I’ve written before about how traveling is something that makes my brain happy, but that might be understating the case. Traveling is one of my great passions.
Think about it like this: traveling is all about novelty. When you travel, you see new places, have new experiences, and do even day-to-day things in new ways.
Because you’re always encountering situations you haven’t been in before, travel is spontaneous and unpredictable. Sometimes the best experiences are the ones you didn’t plan. This way of doing things can be a match made in heaven for people who are sometimes guilty of improvising their way through life.
Travel is a great equalizer between people with and without ADHD: things don’t tend to go according to plan when you travel anyway, so maybe it doesn’t matter if you’re not so good at making plans in the first place!
Of course, this is all true up to a point. If you’re going to pack a bag and head to the other side of the world with ADHD, you still want to take some precautionary steps to prevent your planning-related challenges from getting out of hand.
One that’s basic but that can’t be stressed enough is to check and double-check when your travel days are. I’ve had a few rude “wait, my flight is tomorrow?” awakenings, but admittedly those are nothing compared with the “wait my flight was yesterday?” scenario.
Another bit of obvious-but-not-obvious ADHD travel advice is to look both ways before you cross the street. Any time people with ADHD are involved in situations where traffic is involved, there’s the potential for a careless mistake to end very badly – hence the elevated rates of traffic accidents among people with ADHD. In foreign countries where the rules of the road are often different than what you’re used to, this risk is compounded. So if you’re going to get behind the wheel while traveling or even just walk somewhere where there’s traffic, best to go for a conservative approach.
Finally, there’s the problem people with ADHD sometimes have of losing things. Once again, this is a case where the problem is the same whether you’re at home or on the road, but the consequences can be more work to deal with if you’re in an unfamiliar place. So take precautions. For example, leave some money back in your room when you go out in case you lose your wallet.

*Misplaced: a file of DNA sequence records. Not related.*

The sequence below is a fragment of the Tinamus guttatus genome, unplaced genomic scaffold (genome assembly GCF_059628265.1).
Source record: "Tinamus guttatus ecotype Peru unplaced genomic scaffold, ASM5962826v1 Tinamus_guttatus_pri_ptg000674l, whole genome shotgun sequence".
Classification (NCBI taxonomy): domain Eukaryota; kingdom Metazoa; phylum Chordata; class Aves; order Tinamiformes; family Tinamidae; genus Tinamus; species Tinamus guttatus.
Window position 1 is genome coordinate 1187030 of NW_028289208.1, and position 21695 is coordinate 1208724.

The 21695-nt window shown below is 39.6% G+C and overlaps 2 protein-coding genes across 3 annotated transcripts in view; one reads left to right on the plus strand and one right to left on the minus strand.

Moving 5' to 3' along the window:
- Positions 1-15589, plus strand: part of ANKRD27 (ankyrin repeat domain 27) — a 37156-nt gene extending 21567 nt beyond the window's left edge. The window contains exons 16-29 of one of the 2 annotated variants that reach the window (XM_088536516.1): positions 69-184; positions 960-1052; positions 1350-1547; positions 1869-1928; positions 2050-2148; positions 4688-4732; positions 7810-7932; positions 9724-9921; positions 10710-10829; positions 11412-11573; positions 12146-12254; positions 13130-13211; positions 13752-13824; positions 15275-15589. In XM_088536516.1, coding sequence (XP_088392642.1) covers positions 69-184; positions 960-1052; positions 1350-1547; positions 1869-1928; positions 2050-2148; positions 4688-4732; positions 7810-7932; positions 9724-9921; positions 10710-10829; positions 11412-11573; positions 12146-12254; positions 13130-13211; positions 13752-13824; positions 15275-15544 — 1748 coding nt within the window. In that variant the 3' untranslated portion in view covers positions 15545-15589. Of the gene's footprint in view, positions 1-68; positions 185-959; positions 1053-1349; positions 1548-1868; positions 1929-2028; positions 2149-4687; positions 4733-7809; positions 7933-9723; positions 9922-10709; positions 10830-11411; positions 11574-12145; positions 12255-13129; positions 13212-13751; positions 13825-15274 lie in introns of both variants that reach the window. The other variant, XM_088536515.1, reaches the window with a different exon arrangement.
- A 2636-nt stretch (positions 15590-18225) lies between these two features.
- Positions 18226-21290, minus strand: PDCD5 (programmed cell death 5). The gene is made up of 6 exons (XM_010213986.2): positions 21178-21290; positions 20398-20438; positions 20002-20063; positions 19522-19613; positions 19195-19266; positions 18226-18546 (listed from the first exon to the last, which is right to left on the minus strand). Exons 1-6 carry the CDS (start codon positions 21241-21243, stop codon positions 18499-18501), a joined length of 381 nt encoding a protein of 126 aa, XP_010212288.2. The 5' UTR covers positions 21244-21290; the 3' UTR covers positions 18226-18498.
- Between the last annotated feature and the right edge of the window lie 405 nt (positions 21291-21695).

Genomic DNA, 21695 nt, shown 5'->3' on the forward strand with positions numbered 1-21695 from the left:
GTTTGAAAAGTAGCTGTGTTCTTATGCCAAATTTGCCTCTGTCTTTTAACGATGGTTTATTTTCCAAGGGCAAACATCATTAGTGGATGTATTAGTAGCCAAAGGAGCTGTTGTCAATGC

The pattern you might notice is that the problems ADHD can cause when you’re traveling are the same ones it causes when you’re in a familiar place.
The main difference between traveling and not traveling when you have ADHD really comes down to the upsides of traveling, then. My experience is that taking off for a new place can be magical for the ADHD brain.
You might think travel would be distracting, but I often find I’m more productive when I’m traveling because exploring new places energizes me, gets me out of the rut of doing the same things every day, and puts my mind in a new space.
If you’re thinking of going on a trip with ADHD, there are basically two things to do. First, think about some of the ways your symptoms cause things to go awry in your life at home and put in place a system in case these things happen in a foreign country.
And second, travel in whatever way fits with your ADHD. If that means not overplanning and playing it by ear somewhat when you arrive at your destination, have fun. If it means planning things out in detail so you can minimize the effect your ADHD symptoms have on your trip, that’s fine too. Whatever works, go for it, and you might discover that your ADHD brain was built for exploring new places.